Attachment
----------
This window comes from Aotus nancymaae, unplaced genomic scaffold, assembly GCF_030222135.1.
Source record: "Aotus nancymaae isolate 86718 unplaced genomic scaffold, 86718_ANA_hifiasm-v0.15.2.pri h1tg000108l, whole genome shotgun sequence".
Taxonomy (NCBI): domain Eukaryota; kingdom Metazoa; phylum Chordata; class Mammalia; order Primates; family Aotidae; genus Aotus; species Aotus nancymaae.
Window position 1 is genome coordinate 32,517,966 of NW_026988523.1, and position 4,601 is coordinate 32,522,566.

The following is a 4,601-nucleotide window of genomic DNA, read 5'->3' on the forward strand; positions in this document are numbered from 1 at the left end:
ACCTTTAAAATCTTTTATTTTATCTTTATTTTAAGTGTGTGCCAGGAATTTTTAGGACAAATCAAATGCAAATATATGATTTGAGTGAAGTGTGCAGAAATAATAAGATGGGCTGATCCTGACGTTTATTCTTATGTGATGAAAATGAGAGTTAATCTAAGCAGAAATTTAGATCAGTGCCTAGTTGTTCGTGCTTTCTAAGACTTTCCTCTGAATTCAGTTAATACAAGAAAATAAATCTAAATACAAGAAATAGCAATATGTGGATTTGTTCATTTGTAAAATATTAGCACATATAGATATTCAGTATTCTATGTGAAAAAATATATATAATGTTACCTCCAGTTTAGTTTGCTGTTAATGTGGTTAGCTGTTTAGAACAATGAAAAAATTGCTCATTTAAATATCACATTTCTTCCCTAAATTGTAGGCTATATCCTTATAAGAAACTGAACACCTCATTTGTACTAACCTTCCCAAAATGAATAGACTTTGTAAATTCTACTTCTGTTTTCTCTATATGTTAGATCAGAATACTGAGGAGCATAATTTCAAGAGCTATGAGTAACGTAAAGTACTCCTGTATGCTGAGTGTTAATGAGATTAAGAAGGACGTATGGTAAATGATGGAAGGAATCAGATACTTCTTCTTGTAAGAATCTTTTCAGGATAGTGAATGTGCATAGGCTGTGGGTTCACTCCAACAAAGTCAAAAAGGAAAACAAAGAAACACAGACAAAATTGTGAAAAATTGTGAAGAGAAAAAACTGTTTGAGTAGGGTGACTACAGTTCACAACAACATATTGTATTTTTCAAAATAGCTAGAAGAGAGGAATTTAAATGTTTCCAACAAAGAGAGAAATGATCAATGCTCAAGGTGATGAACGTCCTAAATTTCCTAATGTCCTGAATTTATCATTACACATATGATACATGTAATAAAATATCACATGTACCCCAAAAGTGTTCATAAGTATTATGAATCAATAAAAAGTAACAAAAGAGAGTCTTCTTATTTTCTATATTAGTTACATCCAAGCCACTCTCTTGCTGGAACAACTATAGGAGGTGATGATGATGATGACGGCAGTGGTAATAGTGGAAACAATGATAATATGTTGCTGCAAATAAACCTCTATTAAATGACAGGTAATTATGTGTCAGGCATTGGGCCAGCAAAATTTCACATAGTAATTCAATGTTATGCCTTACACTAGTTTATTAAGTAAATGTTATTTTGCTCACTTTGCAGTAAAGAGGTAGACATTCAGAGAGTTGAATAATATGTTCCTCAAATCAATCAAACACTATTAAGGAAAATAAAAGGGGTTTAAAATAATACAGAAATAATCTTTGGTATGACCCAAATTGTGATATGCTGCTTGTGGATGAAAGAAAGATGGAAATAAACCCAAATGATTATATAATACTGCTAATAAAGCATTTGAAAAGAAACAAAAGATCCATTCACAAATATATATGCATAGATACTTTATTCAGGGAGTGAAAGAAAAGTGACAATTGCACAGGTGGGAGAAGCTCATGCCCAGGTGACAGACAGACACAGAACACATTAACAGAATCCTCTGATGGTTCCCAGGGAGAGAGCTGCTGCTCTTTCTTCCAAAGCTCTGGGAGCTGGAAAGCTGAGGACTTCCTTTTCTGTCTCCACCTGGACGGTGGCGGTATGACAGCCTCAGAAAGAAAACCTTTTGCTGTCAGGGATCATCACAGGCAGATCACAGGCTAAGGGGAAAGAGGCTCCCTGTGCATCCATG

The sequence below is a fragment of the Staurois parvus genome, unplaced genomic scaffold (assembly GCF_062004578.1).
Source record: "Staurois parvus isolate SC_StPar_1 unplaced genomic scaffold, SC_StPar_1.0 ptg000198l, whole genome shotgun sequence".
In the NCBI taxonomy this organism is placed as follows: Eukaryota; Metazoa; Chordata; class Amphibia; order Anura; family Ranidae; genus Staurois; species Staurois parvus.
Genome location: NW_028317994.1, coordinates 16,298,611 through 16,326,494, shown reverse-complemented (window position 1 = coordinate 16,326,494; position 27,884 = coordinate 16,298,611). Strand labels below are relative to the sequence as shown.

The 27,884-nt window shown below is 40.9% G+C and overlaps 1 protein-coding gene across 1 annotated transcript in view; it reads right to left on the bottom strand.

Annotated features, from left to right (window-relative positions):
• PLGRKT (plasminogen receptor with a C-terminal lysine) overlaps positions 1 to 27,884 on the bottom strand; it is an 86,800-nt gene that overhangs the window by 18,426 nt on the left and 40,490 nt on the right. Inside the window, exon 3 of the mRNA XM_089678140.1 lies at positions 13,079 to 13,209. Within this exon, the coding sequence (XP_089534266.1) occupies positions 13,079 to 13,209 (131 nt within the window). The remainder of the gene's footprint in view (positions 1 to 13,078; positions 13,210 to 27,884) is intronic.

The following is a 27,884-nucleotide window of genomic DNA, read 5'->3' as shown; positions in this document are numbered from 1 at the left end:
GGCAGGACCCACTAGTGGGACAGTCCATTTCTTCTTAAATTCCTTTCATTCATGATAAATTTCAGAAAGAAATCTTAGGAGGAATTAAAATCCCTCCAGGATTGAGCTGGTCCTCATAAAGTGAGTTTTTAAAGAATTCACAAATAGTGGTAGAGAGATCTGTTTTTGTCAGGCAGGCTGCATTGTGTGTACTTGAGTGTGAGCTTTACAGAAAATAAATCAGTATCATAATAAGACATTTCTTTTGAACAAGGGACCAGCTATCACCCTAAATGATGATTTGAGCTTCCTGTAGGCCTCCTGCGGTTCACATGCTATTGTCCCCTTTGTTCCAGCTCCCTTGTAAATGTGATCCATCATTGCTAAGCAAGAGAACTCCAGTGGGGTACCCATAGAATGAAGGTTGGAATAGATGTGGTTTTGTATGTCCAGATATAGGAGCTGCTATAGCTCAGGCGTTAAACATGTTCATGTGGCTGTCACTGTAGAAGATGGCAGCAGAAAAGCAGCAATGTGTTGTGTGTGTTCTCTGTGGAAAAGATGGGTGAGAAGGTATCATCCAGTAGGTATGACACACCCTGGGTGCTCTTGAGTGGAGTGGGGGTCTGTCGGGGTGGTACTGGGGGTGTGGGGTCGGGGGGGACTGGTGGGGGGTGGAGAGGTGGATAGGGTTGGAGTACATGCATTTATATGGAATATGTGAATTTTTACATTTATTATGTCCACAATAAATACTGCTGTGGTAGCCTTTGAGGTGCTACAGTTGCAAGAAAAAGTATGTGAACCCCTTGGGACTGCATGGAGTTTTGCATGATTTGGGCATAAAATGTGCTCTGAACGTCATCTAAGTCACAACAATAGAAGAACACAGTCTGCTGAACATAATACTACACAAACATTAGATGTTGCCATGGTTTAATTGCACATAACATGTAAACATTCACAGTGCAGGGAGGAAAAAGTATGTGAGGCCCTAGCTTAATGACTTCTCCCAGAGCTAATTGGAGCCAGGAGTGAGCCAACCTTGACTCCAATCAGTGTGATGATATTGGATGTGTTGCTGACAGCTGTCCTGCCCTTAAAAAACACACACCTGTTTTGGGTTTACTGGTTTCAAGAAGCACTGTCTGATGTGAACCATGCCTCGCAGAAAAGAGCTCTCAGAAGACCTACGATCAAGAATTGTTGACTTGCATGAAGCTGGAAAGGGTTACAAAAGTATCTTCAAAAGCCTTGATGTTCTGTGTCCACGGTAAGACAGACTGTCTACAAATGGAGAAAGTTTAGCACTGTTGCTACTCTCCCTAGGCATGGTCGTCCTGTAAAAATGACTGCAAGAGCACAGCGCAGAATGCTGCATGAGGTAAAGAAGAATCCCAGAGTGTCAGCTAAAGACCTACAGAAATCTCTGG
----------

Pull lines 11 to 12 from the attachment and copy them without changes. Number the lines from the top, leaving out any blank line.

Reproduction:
The 27,884-nt window shown below is 40.9% G+C and overlaps 1 protein-coding gene across 1 annotated transcript in view; it reads right to left on the bottom strand.

Annotated features, from left to right (window-relative positions):